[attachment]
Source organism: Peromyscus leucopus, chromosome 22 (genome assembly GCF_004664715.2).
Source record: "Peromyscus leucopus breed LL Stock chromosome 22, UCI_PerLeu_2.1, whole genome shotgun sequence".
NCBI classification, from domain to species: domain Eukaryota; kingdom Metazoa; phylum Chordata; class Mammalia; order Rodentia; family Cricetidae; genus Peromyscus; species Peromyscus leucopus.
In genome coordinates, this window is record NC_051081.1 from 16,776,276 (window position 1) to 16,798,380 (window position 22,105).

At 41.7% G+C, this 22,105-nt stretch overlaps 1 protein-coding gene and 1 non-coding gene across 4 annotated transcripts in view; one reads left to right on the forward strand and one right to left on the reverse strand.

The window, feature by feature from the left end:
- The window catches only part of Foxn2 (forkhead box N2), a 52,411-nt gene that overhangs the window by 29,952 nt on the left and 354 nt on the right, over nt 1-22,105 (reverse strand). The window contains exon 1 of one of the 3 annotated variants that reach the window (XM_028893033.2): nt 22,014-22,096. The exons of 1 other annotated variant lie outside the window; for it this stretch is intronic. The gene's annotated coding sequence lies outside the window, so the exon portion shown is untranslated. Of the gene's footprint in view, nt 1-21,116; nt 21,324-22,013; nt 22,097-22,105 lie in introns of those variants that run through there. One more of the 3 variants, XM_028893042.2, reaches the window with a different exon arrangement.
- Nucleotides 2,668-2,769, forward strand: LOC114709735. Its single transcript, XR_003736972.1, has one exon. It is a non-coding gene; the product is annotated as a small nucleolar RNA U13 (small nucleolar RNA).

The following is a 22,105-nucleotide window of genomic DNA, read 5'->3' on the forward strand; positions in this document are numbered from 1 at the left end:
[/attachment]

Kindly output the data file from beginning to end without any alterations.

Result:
Source organism: Peromyscus leucopus, chromosome 22 (genome assembly GCF_004664715.2).
Source record: "Peromyscus leucopus breed LL Stock chromosome 22, UCI_PerLeu_2.1, whole genome shotgun sequence".
NCBI classification, from domain to species: domain Eukaryota; kingdom Metazoa; phylum Chordata; class Mammalia; order Rodentia; family Cricetidae; genus Peromyscus; species Peromyscus leucopus.
In genome coordinates, this window is record NC_051081.1 from 16,776,276 (window position 1) to 16,798,380 (window position 22,105).

At 41.7% G+C, this 22,105-nt stretch overlaps 1 protein-coding gene and 1 non-coding gene across 4 annotated transcripts in view; one reads left to right on the forward strand and one right to left on the reverse strand.

The window, feature by feature from the left end:
- The window catches only part of Foxn2 (forkhead box N2), a 52,411-nt gene that overhangs the window by 29,952 nt on the left and 354 nt on the right, over nt 1-22,105 (reverse strand). The window contains exon 1 of one of the 3 annotated variants that reach the window (XM_028893033.2): nt 22,014-22,096. The exons of 1 other annotated variant lie outside the window; for it this stretch is intronic. The gene's annotated coding sequence lies outside the window, so the exon portion shown is untranslated. Of the gene's footprint in view, nt 1-21,116; nt 21,324-22,013; nt 22,097-22,105 lie in introns of those variants that run through there. One more of the 3 variants, XM_028893042.2, reaches the window with a different exon arrangement.
- Nucleotides 2,668-2,769, forward strand: LOC114709735. Its single transcript, XR_003736972.1, has one exon. It is a non-coding gene; the product is annotated as a small nucleolar RNA U13 (small nucleolar RNA).

The following is a 22,105-nucleotide window of genomic DNA, read 5'->3' on the forward strand; positions in this document are numbered from 1 at the left end: